Tuesday, November 13, 2012

good advice

Five-year-old younger lad, dreamer and sage:
"Never hug a charging rhino."

Saturday, November 03, 2012

eight-legged empathy

Remember when I used to post reviews, usually on Mondays, of the books we've been reading and relishing together as a way of remembering those books that stood out from the scads we haul home from the library on a regular basis?

Yeah, I barely do myself.

So here it is, a few *weeks* (sigh) since I last posted anything, and already after Halloween (about which I've aired my true feelings before), and I'm going to talk about two books concerning, of all things, spiders.

Yep.  Spiders.
I try not to react to a spider sighting like this, but it takes *great* effort. 
Sophie's Masterpiece by Eileen Spinelli, illustrated by Jane Dyer

I thought I was going to have to shelve this post for next year, but then I vanquished another one of those big ol' wolf spiders today.  I took that as I sign that a spider book post might still be relevant. 

So here we go...
who knew spiders were so fashionable?
Sophie's Masterpiece by Eileen Spinelli, illustrated by Jane Dyer

Both Sophie's Masterpiece by Eileen Spinelli (illustrated by Jane Dyer, who also illustrated the Cookie books we like so much) and Be Nice to Spiders by Margaret Bloy Graham seek to show the softer, more lovable side of spiders.  Spinelli's Sophie strikes out on her own and sets up residence in a boarding house operated by the lovely lady in the picture above.  After a few near-misses with residents who aren't exactly spider fans, Sophie finds one resident who doesn't wig out at the sight of the spider.  The stalwart young woman is knitting booties for the baby she is expecting, but Sophie sees to it that the baby has a soft blanket to sleep under. 

Spiders have redeeming value, apparently.
Be Nice to Spiders, by Margaret Bloy Graham

Graham's Be Nice to Spiders is set in a zoo where the animals are beset by annoying flies that leave the animals fussy and ferocious -- the animals without a spiderweb in the corner of their living space, that is.  Even though the zookeepers see the spiderwebs as messy-looking, it turns out the spider who spun them is relieving the animals of the nagging flies that vex them so, which is apparently similar to what those wolf spiders do here in the suburbs.  This knowledge doesn't exactly make me want to leave all the spiderwebs up in the corners of our house (not that there are any, ahem), but it makes for fun reading.  Published in the late 1960s, Be Nice to Spiders has that vintage charm and wide-eyed wonder thing going for it.  Such books are always fun.  We've also enjoyed reading the Harry books written by Gene Zion and illustrated by Ms. Graham (Harry the Dirty Dog, Harry by the Sea, Harry and the Lady Next Door, and No Roses for Harry!).

Try as they may to elicit some empathy for the eight-legged ickies that dare to cross the threshold into our home, Sophie's Masterpiece and Be Nice to Spiders are entertaining, if not entirely convincing.

Saturday, October 13, 2012


Ever notice a quote in a newspaper article or other written source that has an obvious typo or grammatical gaffe followed by [sic]?  That part in brackets means "thus was it written", basically owning that the writer knows that the something's amok in the quote with spelling, syntax, or whatever, but that's how it was originally stated.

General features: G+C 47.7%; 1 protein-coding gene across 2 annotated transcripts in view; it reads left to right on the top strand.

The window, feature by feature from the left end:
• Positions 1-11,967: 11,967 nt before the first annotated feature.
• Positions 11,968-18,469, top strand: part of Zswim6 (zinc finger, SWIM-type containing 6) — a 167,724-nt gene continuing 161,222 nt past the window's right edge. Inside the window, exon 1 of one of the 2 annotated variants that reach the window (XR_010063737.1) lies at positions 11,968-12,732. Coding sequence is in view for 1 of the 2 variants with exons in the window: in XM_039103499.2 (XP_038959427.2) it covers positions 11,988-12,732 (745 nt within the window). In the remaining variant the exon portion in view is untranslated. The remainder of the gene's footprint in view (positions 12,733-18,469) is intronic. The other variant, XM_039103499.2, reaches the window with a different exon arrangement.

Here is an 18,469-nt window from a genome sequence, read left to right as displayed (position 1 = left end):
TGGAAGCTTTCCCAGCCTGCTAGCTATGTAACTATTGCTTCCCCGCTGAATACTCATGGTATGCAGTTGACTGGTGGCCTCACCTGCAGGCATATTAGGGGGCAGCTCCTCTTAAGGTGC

• The Kindergartner in the family greatly enjoyed his snack from [the lucky pot] (otherwise known as "potluck") one day this week. 
  • The Second Grader was eager to tell his dad that the lad had been allowed to bring home the  classroom 2013 [alamanack] to peruse at his leisure. 
I'd add these to [stoo-dul] in our family dictionary of toddlerisms, were it not for the fact that the lads who utter such endearing blunders are hardly toddlers anymore.  Apparently, a new chapter is in order.

Thursday, October 11, 2012

up for review

Shopping for shoes, clothes, or just about anything else with four bambini in tow (or even one if that one isn't in the mood to shop) is rarely easy or expeditious.  That's why I do a lot of online shopping for everything from apparel to household items.  Many online retailers now offer the ability to post reviews of products one has purchased, which I find immensely helpful when I am perusing the wares.   Positive or negative, these reviews are major factors in the decision-making process, especially for something sight-unseen. 

For example, I have been weeding out the well-used plastic sippy cups, plates.  I'm  looking for sustainably-sourced, well-made (ideally by people who work for a company respectful of its employees) replacements that won't leach toxic chemicals or end up in a landfill not too long from now.   Recently I ran across some tempered drinking glasses purported to be kid-friendly (as evidenced by their use in French cafeterias) even though they are glass.  Of them one reviewer wrote

 "I have four boys and a clumsy wife.  They break glasses all the time.  I was thinking of buying [another brand of glass tumblers] and I ran into these.  I read some of the reviews and one of them convinced me to try these. WOW. They are perfect."  

God bless that clumsy wife.

The world's largest online marketplace isn't the only website offering reviews.  Plenty of online retailers do now, including those hawking shoes, apparel, and just about everything else.  Man on the Street testimonials like "I'm [yay] tall and weigh [x] number of pounds, and a size [q] fits great on me!" are far more convincing than the advertising copy when you happen to have similar measurements.